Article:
However, the greatest loser in the referendum is neither Chirac nor the UMP but the Socialist Party, which was deeply split on the issue. The party officially backed a “yes” vote, but some leading figures were prominent supporters of the “no” camp. Amongst party members, the split is deeper still, with a majority more decisively against the constitution—60 percent voted “no” in the referendum. A split in the party is a definite possibility.
The current leadership team under François Hollande, which owes its political rise to Lionel Jospin, has severely discredited itself through its fierce advocacy of the unpopular constitution. Jospin himself, who broke three years of silence to promote the constitution, has finally put paid to his reputation as a “left-wing” socialist.
But opponents of the constitution within the Socialist Party are too clearly associated with the right-wing politics of previous socialist governments to be able to present themselves as a credible alternative. The same applies to the chairman of the Communist Party, Marie-George Buffet, who was Minister for Sport in Jospin’s cabinet. Moreover, the “left-wing” socialists are deeply divided among themselves.
The international character of social democracy’s decline was underscored by the participation of numerous social democrats from Germany and Spain—including the heads of the German and Spanish governments, Gerhard Schröder and Jose Luis Zapatero—in the campaign in France for the constitution. In Germany the SPD (German Social Democratic Party) decided to call early national elections following its eleventh consecutive defeat in state and local elections.
The crisis of the French government has developed under unusual circumstances. Political crises in parliamentary democracies are traditionally defused by the replacement of the government with the opposition. In this case, both the ruling parties and the official left opposition have been repudiated, suffering defeat at the hands of the electorate. Thus one can predict that the political crisis will inevitably deepen and assume increasingly malignant forms.Paralysis in the European Union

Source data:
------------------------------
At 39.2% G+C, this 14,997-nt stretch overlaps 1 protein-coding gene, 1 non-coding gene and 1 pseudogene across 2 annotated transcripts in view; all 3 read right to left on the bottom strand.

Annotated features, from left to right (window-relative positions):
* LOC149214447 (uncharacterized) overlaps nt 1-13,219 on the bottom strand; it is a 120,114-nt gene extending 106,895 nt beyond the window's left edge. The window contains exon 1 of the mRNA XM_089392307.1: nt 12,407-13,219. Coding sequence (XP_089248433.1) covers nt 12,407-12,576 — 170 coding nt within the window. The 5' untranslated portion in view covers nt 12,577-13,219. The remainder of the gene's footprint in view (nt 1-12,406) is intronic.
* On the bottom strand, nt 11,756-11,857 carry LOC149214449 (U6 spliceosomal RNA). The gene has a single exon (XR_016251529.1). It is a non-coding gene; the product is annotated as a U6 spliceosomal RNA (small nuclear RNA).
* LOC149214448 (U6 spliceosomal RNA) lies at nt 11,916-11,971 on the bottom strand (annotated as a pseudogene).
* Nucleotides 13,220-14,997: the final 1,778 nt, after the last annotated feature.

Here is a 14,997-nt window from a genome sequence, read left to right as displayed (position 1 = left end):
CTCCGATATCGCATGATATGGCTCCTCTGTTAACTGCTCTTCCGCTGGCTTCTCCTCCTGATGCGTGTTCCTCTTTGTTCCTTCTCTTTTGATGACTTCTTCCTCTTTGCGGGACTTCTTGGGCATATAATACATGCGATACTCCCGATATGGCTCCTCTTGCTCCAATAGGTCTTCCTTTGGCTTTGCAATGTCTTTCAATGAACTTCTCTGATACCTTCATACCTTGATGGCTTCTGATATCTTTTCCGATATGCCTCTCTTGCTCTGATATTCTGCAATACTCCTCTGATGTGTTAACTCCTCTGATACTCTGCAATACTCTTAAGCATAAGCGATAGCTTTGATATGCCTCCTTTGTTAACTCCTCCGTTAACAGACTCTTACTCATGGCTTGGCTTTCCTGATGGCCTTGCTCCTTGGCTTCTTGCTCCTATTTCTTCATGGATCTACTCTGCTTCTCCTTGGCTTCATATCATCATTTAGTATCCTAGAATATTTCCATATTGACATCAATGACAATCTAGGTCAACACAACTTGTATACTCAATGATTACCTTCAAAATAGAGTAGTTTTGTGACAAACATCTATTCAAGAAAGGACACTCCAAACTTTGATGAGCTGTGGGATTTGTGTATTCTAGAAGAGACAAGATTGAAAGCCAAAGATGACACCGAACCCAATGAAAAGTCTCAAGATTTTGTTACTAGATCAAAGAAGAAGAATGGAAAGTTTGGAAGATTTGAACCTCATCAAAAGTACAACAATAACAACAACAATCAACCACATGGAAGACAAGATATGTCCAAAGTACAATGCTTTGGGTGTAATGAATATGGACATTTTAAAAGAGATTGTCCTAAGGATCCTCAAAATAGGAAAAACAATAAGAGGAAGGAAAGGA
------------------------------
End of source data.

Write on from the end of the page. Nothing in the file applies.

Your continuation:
The floundering of the constitution has delivered a terrible blow to the cornerstone of French strategy for the last 15 years.
Since Jean Monnet and Maurice Schuman first established the European Coal and Steel Community in 1950, France, together with Germany, has played the leading role in the economic integration of Europe. The now defunct constitutional contract was drawn up by the former French President Valéry Giscard d’Estaing, who headed the European Constitutional Assembly. This was supposed to be the crowning moment in the process of European unification, by emulating in the political arena the integration that has been brought about in the continent’s economic relations. Europe—and thereby France—was to be empowered through the constitution to take its place on the world stage, to play a leading role and confront the United States on equal terms.
Such plans now lie in cold storage, and have possibly gone into reverse. On the eve of the referendum, incumbent president of the European Council, Jean-Claude Juncker, (Luxemburg) described a possible “no” as “a catastrophe for France, for Chirac and for the whole world.”